Chamberlin Observatory And Observatory Park

Currently Closed
  • Address: 2930 E Warren Ave, Denver, CO 80210, United States
    Map
  • Timings: 08:00 am - 04:00 pm Details
  • Phone: +1-3038715172
  • Ticket Price: Free
  • Time Required: 02:00 Hrs
  • Tags: Park, Observatory, Educational Site, Family And Kids, Observation Deck

Owned and operated by the University of Denver, this historic observatory was built in 1890. The rusticated red sandstone block building is quite pretty. It has a refracting telescope with a 20-inch objective lens. Every month, the Denver Astronomical Society organises fun and related events that include multi-media presentations, views of the heavens through the telescope, and an explanation of the observatory's workings. Find details of upcoming Public Nights on the Denver Astronomical Society website.

The park outside the observatory is itself worth visiting. It is small but has a huge playground. Kids are often seen playing every variety of sport. Once a month, the park is used as a star-gazing party location.

  • Tickets payable online via PayPal.
  • Children must be over 41 inches tall.
  • Always face the ladder while climbing up and down the ladder.
  • People under the influence of alcohol will not be allowed. 

Entry for public star gazing program:

  • For adult: 4 USD
  • For children: 3 USD 

Public Star Gazing Program:

  • Tuesday and Thursday: Starts from 7:30pm (in winter) & 8:30pm (in summer).
  • Check the calendar for updated timing.

  • Bus 21 stop Evans Ave & S Milwaukee St
  • Drive to here or take a taxi.

  • Qdoba Mexican Grill
  • Einstein Bros Bagels
  • Damascus Restaurant
  • Poppies Restaurant
  • Blackjack Pizza
  • Ali Baba Grill

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  • Chamberlin Observatory And Observatory Park Address: 2930 E Warren Ave, Denver, CO 80210, United States
  • Chamberlin Observatory And Observatory Park Contact Number: +1-3038715172
  • Chamberlin Observatory And Observatory Park Timing: 08:00 am - 04:00 pm
  • Chamberlin Observatory And Observatory Park Price: Free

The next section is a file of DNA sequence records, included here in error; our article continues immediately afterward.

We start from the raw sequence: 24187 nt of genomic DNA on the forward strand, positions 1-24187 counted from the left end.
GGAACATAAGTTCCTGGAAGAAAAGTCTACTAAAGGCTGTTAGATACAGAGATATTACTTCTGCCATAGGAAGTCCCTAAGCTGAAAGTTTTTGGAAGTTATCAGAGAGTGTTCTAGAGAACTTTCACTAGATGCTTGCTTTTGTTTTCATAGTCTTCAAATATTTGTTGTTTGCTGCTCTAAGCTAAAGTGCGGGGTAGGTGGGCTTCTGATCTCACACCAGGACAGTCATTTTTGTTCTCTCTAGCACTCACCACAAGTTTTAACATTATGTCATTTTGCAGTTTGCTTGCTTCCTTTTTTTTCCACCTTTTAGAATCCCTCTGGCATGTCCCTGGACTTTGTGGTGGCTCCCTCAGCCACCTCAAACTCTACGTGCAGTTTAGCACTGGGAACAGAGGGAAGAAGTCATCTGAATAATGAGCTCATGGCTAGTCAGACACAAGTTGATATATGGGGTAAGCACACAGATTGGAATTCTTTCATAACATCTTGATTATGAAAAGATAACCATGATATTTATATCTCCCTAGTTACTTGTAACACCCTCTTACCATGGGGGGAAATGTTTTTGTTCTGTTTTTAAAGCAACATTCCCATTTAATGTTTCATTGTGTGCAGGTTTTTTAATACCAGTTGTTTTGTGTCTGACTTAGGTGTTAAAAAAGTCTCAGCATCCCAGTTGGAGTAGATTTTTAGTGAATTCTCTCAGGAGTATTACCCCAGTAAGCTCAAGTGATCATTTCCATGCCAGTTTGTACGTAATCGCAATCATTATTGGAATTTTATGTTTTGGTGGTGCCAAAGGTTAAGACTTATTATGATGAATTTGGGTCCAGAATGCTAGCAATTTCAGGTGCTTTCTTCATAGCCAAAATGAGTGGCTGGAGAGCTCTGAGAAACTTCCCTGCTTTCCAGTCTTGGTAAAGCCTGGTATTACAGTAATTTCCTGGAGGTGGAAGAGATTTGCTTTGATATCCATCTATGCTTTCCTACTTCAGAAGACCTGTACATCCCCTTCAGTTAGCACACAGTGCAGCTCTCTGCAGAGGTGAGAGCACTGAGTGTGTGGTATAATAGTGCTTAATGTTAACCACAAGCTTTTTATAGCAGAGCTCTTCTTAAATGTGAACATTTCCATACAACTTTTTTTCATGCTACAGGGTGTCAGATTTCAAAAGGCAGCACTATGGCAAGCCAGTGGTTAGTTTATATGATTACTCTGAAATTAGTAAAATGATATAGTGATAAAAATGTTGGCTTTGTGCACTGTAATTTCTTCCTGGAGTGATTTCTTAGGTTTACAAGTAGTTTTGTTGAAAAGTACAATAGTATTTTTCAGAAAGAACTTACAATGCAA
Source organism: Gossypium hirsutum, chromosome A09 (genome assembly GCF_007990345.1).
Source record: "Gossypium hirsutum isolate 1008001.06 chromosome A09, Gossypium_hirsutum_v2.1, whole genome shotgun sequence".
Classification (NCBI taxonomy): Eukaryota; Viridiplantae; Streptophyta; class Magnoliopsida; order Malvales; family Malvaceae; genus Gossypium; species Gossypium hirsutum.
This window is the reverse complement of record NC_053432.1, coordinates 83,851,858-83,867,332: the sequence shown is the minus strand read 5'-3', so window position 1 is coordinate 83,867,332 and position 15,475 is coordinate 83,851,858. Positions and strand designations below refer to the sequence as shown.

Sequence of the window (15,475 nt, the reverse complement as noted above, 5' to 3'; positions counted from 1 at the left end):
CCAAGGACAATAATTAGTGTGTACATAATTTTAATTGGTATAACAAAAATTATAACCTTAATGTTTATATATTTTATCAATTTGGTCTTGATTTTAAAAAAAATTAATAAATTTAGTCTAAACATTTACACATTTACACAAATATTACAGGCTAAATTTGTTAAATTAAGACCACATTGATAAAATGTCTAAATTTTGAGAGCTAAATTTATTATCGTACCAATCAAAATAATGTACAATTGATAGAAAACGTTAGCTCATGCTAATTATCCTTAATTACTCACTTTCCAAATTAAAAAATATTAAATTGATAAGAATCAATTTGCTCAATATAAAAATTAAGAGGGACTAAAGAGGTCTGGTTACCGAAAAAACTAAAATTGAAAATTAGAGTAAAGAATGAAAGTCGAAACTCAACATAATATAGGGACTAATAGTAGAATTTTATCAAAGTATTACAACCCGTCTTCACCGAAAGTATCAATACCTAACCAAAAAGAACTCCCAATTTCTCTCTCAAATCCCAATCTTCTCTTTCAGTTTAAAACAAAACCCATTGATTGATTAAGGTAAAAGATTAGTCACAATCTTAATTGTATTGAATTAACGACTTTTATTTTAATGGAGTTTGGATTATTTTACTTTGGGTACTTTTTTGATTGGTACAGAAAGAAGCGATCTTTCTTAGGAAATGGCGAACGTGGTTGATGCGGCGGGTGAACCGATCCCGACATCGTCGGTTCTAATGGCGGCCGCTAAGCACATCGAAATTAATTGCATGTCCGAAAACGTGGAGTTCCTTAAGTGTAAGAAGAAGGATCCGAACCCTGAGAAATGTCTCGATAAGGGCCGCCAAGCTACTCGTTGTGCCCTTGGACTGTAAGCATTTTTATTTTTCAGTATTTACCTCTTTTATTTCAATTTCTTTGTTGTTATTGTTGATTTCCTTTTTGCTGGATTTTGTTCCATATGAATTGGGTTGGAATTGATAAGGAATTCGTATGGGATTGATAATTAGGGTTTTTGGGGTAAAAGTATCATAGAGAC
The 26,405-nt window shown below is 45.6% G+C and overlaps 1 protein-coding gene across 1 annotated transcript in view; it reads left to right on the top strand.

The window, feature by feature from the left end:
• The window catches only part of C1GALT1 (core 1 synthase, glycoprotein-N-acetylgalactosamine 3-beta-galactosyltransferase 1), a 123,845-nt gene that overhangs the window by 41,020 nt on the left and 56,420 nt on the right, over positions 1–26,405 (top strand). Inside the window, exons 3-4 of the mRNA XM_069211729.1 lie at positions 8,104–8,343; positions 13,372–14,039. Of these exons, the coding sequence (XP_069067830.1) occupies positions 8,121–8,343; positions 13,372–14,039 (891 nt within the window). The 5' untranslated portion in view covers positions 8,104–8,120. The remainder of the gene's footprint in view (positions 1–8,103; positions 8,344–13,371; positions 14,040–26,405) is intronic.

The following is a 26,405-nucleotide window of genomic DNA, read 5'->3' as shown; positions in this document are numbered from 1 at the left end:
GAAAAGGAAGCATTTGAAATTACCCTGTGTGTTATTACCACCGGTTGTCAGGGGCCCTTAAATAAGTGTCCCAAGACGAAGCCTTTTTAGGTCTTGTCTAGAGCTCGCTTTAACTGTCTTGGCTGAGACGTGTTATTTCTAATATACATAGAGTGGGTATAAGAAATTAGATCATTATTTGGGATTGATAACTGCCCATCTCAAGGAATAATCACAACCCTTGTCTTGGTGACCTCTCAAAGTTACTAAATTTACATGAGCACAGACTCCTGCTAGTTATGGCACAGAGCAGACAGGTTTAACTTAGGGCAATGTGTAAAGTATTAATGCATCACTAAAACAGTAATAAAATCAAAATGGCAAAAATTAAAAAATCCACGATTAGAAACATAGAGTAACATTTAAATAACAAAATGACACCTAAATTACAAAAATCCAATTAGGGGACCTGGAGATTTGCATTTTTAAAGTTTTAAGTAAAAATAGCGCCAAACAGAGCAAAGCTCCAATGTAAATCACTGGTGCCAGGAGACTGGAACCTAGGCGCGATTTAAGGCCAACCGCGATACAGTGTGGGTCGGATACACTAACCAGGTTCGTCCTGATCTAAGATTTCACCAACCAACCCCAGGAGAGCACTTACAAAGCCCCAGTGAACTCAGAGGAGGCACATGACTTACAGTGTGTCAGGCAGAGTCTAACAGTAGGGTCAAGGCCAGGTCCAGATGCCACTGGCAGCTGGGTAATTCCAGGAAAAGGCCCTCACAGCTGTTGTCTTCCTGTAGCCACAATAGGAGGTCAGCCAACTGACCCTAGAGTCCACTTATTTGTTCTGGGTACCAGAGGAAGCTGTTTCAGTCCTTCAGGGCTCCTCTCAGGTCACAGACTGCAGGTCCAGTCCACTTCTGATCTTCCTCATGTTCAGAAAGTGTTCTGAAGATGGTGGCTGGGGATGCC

• Best time to visit Chamberlin Observatory And Observatory Park(preferred time): 08:00 am - 03:00 pm
  • Time required to visit Chamberlin Observatory And Observatory Park: 02:00 Hrs
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  • 21.43% of people who visit Denver include Chamberlin Observatory And Observatory Park in their plan

  • 60% of people start their Chamberlin Observatory And Observatory Park visit around 08 AM - 09 AM

  • People usually take around 2 Hrs to see Chamberlin Observatory And Observatory Park

Thursday, Saturday and Sunday

95% of people prefer to travel by car while visiting Chamberlin Observatory And Observatory Park

People normally club together CommonGround Golf Course and Wings Over The Rockies Air And Space Museum while planning their visit to Chamberlin Observatory And Observatory Park.

* The facts given above are based on traveler data on TripHobo and might vary from the actual figures
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  • Get a public night ticket when the moon is new and you will be very impressed! Great family outing where everyone will learn about the history and future of Astronomy. Thanks to the Denver Astronomical Society for having the event.

  • We went and checked out the family night a few weeks ago and it was really fun. People set up their personal telescopes on the lawn in front so, in addition to checking out the big telescope, you can see a lot of other stuff as well. A nice family activity.

  • If you can get a ticket, go! Great history and information. This place has been here since 1894! And they have a bunch of cool picture of old Denver! Oh yeah, and there's a hug telescope!

  • This made for quite the romantic cap to our date night! We went to a Public Night, hosted by several enthusiastic and knowledgeable volunteers from the Denver Astronomical Society (cost $4 per person). Walking through the park for the 8:30pm start time at dusk was very atmospheric, with bats circling overhead while approaching the lit up glow of the observatory and its dome. On entering the 100+ year old building, you get that fabulous, "old", wooden smell. The volunteers gave an interesting talk, followed by us climbing the stairs into the dome, to be confronted by the enormous telescope (12th largest in the world when it was built and still one of the largest refracting telescopes). You can climb a narrow, almost ladderlike staircase up a mobile platform contraption which leads to the eyepiece of the telescope. It's a thrill to watch the telescope be rotated around the dome, and to see the huge slit in the ceiling it looks out of. There's also a balcony from which you can see the night sky to the south and they had high powered loaner binoculars on hand to use there as well.

  • I saw close-ups of Venus and I also saw the US space shuttle pass by in the night sky. My boyfriend and I went here for a date and it was definitely a great idea, they have a balcony several different binoculars that you can look into the night sky on your own, you have to make your reservations a couple months in advance, however, but I definitely think it's worth it.

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